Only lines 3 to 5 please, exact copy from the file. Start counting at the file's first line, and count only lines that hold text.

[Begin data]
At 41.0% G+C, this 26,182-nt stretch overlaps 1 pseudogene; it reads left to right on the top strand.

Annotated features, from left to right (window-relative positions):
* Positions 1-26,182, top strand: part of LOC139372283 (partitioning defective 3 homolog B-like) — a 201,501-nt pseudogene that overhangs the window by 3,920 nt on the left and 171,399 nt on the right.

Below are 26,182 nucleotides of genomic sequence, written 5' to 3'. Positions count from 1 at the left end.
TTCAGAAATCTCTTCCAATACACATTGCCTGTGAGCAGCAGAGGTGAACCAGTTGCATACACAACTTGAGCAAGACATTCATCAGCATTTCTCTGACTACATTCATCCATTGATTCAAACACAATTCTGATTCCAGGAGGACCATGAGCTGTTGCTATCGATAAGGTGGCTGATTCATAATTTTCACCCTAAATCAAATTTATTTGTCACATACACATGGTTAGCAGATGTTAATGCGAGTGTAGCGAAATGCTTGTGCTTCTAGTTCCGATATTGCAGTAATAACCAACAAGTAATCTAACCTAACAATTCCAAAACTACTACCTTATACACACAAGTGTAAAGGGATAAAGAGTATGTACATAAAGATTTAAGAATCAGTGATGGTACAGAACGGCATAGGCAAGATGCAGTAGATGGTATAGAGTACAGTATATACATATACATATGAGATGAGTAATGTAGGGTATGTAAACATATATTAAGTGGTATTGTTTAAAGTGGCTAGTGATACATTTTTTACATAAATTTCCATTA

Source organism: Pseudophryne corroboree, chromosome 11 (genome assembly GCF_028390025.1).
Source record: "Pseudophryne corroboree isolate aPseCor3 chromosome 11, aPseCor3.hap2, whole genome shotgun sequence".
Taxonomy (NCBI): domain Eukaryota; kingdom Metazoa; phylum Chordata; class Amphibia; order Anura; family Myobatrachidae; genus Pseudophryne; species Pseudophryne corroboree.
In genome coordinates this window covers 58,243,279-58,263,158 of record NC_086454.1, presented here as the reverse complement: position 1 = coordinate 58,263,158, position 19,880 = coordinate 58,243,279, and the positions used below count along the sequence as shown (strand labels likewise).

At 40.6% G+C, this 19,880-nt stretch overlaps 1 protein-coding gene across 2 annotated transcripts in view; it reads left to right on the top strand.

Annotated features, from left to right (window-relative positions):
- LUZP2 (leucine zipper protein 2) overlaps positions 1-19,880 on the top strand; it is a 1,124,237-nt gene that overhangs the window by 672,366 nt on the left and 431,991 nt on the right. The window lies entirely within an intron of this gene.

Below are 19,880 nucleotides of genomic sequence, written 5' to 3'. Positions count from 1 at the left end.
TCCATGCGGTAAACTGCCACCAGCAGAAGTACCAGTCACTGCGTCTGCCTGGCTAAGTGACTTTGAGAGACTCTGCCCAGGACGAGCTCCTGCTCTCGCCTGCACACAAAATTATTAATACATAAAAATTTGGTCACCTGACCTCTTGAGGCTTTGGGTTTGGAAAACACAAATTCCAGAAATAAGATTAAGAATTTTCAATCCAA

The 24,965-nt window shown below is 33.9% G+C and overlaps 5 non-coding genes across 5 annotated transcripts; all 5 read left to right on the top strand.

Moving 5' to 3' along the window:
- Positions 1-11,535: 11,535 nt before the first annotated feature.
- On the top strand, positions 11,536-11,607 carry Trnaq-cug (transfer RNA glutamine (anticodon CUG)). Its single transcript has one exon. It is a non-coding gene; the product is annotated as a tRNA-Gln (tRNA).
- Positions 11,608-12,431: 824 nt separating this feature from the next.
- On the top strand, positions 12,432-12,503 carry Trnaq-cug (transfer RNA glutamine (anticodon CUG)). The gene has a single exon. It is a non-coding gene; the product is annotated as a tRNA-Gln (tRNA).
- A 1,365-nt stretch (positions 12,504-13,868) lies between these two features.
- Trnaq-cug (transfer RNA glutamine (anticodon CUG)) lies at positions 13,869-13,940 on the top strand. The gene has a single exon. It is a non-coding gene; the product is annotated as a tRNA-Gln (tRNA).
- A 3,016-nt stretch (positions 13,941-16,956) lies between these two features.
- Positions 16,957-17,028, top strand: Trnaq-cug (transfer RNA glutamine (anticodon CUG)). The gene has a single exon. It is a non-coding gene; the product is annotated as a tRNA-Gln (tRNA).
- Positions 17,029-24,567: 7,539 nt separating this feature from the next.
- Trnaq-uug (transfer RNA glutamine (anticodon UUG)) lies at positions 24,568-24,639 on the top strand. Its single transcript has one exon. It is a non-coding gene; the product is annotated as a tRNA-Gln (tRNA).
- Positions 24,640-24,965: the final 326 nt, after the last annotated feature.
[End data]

* Positions 1-26,182, top strand: part of LOC139372283 (partitioning defective 3 homolog B-like) — a 201,501-nt pseudogene that overhangs the window by 3,920 nt on the left and 171,399 nt on the right.

Below are 26,182 nucleotides of genomic sequence, written 5' to 3'. Positions count from 1 at the left end.
TTCAGAAATCTCTTCCAATACACATTGCCTGTGAGCAGCAGAGGTGAACCAGTTGCATACACAACTTGAGCAAGACATTCATCAGCATTTCTCTGACTACATTCATCCATTGATTCAAACACAATTCTGATTCCAGGAGGACCATGAGCTGTTGCTATCGATAAGGTGGCTGATTCATAATTTTCACCCTAAATCAAATTTATTTGTCACATACACATGGTTAGCAGATGTTAATGCGAGTGTAGCGAAATGCTTGTGCTTCTAGTTCCGATATTGCAGTAATAACCAACAAGTAATCTAACCTAACAATTCCAAAACTACTACCTTATACACACAAGTGTAAAGGGATAAAGAGTATGTACATAAAGATTTAAGAATCAGTGATGGTACAGAACGGCATAGGCAAGATGCAGTAGATGGTATAGAGTACAGTATATACATATACATATGAGATGAGTAATGTAGGGTATGTAAACATATATTAAGTGGTATTGTTTAAAGTGGCTAGTGATACATTTTTTACATAAATTTCCATTA